The fourth of July was celebrated by many PCVs and university staff as it is a shared holiday between the two cultures as well; American-Filipino Friendship Day. A small bbq, American football, Frisbee, softball, and a quiz show were all part of the activities planned as well as swimming and relaxing on the shores of Camote Sea. It was a good time by all, celebrating the exchange of common brotherhood between two countries.

I have been playing a lot of basketball of late and I am the only female that does so. Sometimes little kids asked me if I am a boy or girl. Of course, I answer that I am female, and then they look at me so innocently and verbalize, “But girls don’t play basketball”…ah gender lessons 101! I can’t blame these ingenuous thoughts by the young, as in the Philippines, especially here on campus, there are many gay and transgender individuals, mostly coming from the male side. So to see a male in girl clothing, make-up, hair -tied back, with jewelry is really a common scene; and then I just confuse the picture by being feminine and carrying an orange ball around!

I was asked to play basketball by some of the administration staff (of course, males). They requested that I should be part of their university team. I nodded the request and now I have a uniform and I am playing with people who could have witnessed my first words to my graduation; in other words; they are the same age as my father. We have a blast.

We play on the concrete and with street balls that lose their grip after about six times playing with them. Beggers can’t be choosers, so I am just fortunate that between about twenty of us, there are about two balls we use.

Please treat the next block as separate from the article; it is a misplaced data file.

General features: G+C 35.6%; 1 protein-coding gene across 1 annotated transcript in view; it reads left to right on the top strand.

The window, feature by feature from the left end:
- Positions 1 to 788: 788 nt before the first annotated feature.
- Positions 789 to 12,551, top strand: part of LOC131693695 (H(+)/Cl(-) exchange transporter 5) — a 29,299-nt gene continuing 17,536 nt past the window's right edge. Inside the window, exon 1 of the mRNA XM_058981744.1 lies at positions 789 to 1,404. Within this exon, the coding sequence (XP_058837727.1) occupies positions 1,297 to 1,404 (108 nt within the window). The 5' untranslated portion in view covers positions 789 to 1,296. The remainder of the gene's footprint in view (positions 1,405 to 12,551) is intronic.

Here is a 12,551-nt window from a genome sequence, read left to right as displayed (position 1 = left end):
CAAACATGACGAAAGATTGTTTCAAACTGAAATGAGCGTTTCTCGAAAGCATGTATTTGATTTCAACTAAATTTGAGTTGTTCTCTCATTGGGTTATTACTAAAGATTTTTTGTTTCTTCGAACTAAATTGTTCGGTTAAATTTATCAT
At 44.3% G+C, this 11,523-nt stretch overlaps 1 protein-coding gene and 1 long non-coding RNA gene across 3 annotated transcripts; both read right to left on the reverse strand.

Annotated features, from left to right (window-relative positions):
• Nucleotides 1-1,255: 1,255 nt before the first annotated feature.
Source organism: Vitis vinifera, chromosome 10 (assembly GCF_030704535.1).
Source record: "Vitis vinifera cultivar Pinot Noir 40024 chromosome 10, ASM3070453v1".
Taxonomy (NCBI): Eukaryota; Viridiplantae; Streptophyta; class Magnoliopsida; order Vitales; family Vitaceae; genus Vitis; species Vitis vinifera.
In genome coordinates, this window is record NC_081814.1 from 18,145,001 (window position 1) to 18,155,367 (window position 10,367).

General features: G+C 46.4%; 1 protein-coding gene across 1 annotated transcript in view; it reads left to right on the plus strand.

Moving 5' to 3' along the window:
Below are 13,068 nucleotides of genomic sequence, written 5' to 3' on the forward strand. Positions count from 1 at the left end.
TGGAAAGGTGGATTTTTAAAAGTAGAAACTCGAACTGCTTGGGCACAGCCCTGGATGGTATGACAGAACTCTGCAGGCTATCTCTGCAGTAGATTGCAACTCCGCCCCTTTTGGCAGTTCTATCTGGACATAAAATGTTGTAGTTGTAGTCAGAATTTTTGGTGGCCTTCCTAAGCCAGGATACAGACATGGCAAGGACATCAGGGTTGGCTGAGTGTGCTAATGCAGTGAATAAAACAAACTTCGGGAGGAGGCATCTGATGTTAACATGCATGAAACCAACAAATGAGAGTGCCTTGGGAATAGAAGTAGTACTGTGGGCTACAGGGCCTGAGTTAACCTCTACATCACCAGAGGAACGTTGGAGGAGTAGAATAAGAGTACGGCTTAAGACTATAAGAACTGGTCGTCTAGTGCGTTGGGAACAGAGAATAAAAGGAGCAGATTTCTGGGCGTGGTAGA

Speaking of sports, the softball team is reporting and I am back on my coaching duties. The team is going to be strong this year and I am excited to see how they will perform during our university games that will be held in October. They don’t get pleasure from the conditioning part of practice, but I do it with them and let them beat me once in awhile so they can bathe in glory. So as you can see, my competition edge is slowly fading away from me; but I don’t think it will fully ever die!

We had a signal 2 typhoon the other week. Not much to divulge but small winds and heavy rains that caused some minor flooding. The elementary and high schools were dismissed, but college remained in session, though the lack of electricity and gloomy skies made it impossible to read the information from the blackboard. Once I finished work that day, I convinced my roommate to head yonder to the sea and check out the tide. It was high and breached its limit, but no damage.

Oh, and thank you Americans! I love the fact you donate your used clothing and shoes, so that I can buy them for a couple of dollars! Not only that, I picked up a pair of old used Nike shoes as well. These shoes lasted only two days before their true colors came through and the soles fell off. However, I have new soles and I look quite intimidating with my black-used-cheaply but well-done re-soled shoes! Secondhand stores are simply amazing.

I will be doing trainings for much of July and in August, brings a PCV friend from Armenia to visit, as well as the anniversary of the university (like homecoming). Time is rolling by quickly, and I am still enjoying every drip of sweat that falls from my brow.

As my classmates united for our ten year high school anniversary, I wish that I could have joined them in reminiscing the naïve and youthful days as inexperienced adolescent ready to take on the world, and now as adults. Out of 16 of us Falls City Sacred Heart grads of 1999, I am pretty sure there is less than ¼ of us not married; including yours truly who doesn’t see that in the new future.

I hope the summer is bringing forth many delicious juicy watermelons, melting sweet ice cream in your mouth, and some quality relaxation time. Enjoy the water, baseball, and life!

In peace,
Birthdays: Mom, Sam, Stacie W. Courtney, Uncle Julian, Laurel
Anniversaries: Sue/Brad, Andrea/Nick, Rhea/Craig, Steph/Brian
Weddings: Sarah and Dominic, Bern and Michelle